Further, on October 27, 2020, the Centre notified the Union Territory of Jammu and Kashmir Reorganisation (Adaptation of Central Laws) Third Order, enabling a host of new changes, including no requirement of domicile or permanent resident certificate to purchase non-agricultural land in the UT. Previously, article 35-A of J&K Constitution, watered down on August 5, 2019, along with Article 370, placed prohibitions on the sale of land to those who were not state subjects. On March 29, 2022, the Government informed the Parliament that “as per the information provided by the government of Jammu and Kashmir, 34 people from outside the Union Territory of Jammu and Kashmir have bought properties in the UT of J&K” since the notification.
The current spurt in attacks on outsiders is at least partially connected to these changes, but can also be linked to the purportedly upcoming Assembly Elections in the UT.
The Centre has made several reiterations in the recent past that Assembly Elections in J&K would be held soon after the publication of revised electoral rolls. Simultaneously, widespread allegations started emerging that the Centre was trying to manipulate the rolls and bring in ‘new’ non-local voters. Giving credence to such allegations, on August 17, 2022, Hirdesh Kumar, Chief Electoral Officer, J&K and Ladakh, stated,
After the abrogation of Article 370, many people who weren’t voters in the Assembly can now be named on the voter’s list to cast their vote… and no person needs to be a permanent resident of the state/UT. As per the provisions of the Representation of the Peoples Act, a person living ordinarily in the UT can avail of the opportunity to get enlisted as a voter in J&K. He has to get enlisted as a voter and the ERO [Electoral Registration Officer] will take a final call on adding him/her in the voter list.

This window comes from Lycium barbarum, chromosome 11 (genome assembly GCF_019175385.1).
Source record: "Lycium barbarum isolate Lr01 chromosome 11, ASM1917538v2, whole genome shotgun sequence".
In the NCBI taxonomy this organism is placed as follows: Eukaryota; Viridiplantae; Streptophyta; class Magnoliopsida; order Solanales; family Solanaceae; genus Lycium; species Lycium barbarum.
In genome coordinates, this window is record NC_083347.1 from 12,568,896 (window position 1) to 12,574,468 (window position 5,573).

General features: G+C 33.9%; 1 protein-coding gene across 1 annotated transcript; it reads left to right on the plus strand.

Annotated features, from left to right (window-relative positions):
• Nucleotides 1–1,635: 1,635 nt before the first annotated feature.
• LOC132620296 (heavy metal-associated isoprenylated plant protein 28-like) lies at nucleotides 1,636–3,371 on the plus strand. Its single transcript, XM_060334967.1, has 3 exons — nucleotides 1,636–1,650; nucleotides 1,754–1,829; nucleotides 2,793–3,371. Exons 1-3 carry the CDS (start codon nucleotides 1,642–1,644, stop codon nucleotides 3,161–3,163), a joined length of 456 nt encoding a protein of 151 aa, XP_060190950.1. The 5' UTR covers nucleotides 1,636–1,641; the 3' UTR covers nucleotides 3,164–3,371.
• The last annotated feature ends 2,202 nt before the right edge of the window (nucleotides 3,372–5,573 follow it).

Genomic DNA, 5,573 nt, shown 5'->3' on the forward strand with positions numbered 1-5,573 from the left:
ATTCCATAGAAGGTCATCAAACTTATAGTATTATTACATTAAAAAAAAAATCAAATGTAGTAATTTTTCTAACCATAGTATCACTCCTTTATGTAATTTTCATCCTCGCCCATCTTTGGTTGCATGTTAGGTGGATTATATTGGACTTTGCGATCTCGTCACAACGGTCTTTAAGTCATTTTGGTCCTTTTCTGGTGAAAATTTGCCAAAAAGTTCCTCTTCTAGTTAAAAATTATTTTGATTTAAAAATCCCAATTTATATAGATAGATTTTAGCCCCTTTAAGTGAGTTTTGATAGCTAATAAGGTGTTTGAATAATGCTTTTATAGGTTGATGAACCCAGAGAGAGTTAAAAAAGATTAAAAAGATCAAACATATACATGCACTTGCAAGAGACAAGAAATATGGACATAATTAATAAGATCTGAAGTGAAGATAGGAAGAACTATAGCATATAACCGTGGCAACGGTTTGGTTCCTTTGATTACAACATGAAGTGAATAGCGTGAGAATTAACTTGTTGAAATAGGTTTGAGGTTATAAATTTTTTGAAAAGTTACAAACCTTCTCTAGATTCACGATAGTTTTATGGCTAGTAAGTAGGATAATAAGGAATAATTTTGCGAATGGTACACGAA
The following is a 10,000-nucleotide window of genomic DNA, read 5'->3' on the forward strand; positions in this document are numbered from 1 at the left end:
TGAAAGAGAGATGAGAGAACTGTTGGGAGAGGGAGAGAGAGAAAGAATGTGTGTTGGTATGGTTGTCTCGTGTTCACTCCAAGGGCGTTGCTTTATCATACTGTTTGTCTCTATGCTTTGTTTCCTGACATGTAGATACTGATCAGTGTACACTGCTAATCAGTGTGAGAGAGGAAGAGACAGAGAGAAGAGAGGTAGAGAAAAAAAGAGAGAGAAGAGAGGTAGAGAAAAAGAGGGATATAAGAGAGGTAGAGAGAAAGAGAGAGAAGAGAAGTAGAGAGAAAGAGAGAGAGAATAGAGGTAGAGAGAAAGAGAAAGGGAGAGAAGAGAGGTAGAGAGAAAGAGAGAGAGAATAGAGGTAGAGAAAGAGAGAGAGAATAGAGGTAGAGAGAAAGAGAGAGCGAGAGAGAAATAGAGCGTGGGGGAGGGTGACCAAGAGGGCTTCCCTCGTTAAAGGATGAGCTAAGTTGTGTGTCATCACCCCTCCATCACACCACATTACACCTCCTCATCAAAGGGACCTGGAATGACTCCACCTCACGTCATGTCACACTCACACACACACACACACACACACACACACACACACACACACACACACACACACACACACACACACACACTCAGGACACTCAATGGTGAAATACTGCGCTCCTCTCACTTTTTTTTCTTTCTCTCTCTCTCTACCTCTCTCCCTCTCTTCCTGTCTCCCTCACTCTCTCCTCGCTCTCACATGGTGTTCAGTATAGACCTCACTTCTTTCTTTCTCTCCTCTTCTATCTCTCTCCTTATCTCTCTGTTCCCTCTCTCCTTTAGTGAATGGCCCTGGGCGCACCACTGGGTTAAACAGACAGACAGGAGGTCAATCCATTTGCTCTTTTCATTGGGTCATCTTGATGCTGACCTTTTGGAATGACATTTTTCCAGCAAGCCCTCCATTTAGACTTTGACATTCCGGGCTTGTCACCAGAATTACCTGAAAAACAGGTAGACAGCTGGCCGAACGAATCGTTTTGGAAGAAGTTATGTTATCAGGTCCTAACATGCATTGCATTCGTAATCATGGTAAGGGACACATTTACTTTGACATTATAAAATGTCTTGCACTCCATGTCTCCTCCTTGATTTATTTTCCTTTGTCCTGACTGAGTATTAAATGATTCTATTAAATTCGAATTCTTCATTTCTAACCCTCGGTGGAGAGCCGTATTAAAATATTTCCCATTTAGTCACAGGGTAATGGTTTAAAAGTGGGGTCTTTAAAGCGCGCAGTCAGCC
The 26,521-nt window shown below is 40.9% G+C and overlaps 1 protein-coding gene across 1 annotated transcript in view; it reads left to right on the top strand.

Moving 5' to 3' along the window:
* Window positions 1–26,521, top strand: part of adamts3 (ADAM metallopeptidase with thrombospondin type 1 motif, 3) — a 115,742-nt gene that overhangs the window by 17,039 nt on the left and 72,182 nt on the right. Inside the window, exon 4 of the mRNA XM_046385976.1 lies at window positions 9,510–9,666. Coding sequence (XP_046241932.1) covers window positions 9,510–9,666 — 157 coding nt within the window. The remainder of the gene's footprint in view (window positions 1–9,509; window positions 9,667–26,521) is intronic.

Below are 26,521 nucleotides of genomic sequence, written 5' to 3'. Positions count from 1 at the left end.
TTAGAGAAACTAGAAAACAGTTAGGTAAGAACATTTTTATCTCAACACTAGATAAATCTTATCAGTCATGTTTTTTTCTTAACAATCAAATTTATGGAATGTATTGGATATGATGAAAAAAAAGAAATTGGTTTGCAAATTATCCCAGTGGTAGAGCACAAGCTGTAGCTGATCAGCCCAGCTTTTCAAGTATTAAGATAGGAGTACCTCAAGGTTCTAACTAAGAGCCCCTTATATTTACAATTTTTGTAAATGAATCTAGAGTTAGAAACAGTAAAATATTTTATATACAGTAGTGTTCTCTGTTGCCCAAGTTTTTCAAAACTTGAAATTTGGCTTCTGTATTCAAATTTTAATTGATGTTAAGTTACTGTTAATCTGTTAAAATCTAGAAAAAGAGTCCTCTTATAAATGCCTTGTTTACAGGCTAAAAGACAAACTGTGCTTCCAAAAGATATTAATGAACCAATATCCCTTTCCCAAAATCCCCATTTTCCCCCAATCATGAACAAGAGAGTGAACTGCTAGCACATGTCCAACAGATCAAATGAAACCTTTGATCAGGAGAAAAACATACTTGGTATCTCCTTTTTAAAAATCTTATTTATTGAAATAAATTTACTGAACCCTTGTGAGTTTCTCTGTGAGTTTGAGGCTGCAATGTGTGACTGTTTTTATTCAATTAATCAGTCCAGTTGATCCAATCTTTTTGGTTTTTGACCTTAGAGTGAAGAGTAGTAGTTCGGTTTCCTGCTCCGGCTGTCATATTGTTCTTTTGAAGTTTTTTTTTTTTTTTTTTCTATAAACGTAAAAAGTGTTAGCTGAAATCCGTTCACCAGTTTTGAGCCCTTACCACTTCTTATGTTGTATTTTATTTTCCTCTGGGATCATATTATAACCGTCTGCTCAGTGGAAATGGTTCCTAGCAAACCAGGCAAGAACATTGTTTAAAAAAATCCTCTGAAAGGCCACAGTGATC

Further, on October 11, 2022, the Jammu administration issued an order authorising all tehsildars (revenue officials) to issue a certificate of residence to people residing in the district for more than one year. The purpose of the certificate of residence was to ensure that no eligible voter is left for registration in the ongoing special summary revision of electoral rolls. However, the order was withdrawn a day later.
These developments were enough for the Establishment in Pakistan, which has for long been alleging that New Delhi was attempting to change the demography of J&K, to attempt to orchestrate unrest in the UT. However, given the fact that Pakistan-backed terrorist groups and individuals/parties sympathetic to the Inter-Services Intelligence had been weakened considerably over time due to successful operations by the Security Forces, such orchestrated unrest remained unlikely. Realizing this, Islamabad-backed terrorist groups have resorted to the tactic of increased targeting of non-locals and persons who have long been residents in the UT, to instil fear and engineer an exodus before the upcoming elections.
Having created the situation without sufficient preparation or foresight, it is imperative that the Bharatiya Janata Party-led Union Government take adequate steps to ensure the safety and security of non-locals and persons long domiciled in the UT. Continuing failure to do so will hamper the prospect of restoration of sustainable normalcy in the UT, a precondition for the restoration of statehood and of any political reconciliation in foreseeable future. Terrorist violence has substantially been contained at a cost of great sacrifices by the Security Forces. Political sagacity is now needed to establish an enduring peace in this long-troubled region.
*Ajit Kumar Singh
Research Fellow, Institute for Conflict Management